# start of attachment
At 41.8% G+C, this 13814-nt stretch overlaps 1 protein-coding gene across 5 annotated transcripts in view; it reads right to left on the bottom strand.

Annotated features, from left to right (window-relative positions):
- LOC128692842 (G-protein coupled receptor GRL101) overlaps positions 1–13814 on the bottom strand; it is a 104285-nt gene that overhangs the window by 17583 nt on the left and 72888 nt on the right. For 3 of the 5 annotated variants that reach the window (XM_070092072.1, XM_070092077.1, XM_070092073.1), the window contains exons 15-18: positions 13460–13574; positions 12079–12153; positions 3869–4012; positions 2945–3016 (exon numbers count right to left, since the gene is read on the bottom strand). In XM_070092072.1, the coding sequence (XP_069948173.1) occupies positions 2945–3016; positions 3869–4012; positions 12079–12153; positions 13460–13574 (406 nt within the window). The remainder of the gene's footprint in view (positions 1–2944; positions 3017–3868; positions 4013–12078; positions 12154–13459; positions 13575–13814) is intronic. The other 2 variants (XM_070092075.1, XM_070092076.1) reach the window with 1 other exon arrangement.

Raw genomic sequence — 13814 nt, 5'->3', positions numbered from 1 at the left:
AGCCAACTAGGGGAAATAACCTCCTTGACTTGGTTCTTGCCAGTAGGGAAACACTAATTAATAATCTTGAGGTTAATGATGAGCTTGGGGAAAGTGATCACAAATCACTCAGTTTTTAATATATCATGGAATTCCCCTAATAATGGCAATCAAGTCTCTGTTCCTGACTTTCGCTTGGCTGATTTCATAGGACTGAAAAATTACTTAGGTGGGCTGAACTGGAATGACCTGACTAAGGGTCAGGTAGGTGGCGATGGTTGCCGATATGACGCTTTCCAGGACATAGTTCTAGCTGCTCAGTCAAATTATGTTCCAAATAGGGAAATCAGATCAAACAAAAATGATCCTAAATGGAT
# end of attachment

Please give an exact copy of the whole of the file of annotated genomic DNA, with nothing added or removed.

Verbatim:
At 41.8% G+C, this 13814-nt stretch overlaps 1 protein-coding gene across 5 annotated transcripts in view; it reads right to left on the bottom strand.

Annotated features, from left to right (window-relative positions):
- LOC128692842 (G-protein coupled receptor GRL101) overlaps positions 1–13814 on the bottom strand; it is a 104285-nt gene that overhangs the window by 17583 nt on the left and 72888 nt on the right. For 3 of the 5 annotated variants that reach the window (XM_070092072.1, XM_070092077.1, XM_070092073.1), the window contains exons 15-18: positions 13460–13574; positions 12079–12153; positions 3869–4012; positions 2945–3016 (exon numbers count right to left, since the gene is read on the bottom strand). In XM_070092072.1, the coding sequence (XP_069948173.1) occupies positions 2945–3016; positions 3869–4012; positions 12079–12153; positions 13460–13574 (406 nt within the window). The remainder of the gene's footprint in view (positions 1–2944; positions 3017–3868; positions 4013–12078; positions 12154–13459; positions 13575–13814) is intronic. The other 2 variants (XM_070092075.1, XM_070092076.1) reach the window with 1 other exon arrangement.

Raw genomic sequence — 13814 nt, 5'->3', positions numbered from 1 at the left:
AGCCAACTAGGGGAAATAACCTCCTTGACTTGGTTCTTGCCAGTAGGGAAACACTAATTAATAATCTTGAGGTTAATGATGAGCTTGGGGAAAGTGATCACAAATCACTCAGTTTTTAATATATCATGGAATTCCCCTAATAATGGCAATCAAGTCTCTGTTCCTGACTTTCGCTTGGCTGATTTCATAGGACTGAAAAATTACTTAGGTGGGCTGAACTGGAATGACCTGACTAAGGGTCAGGTAGGTGGCGATGGTTGCCGATATGACGCTTTCCAGGACATAGTTCTAGCTGCTCAGTCAAATTATGTTCCAAATAGGGAAATCAGATCAAACAAAAATGATCCTAAATGGAT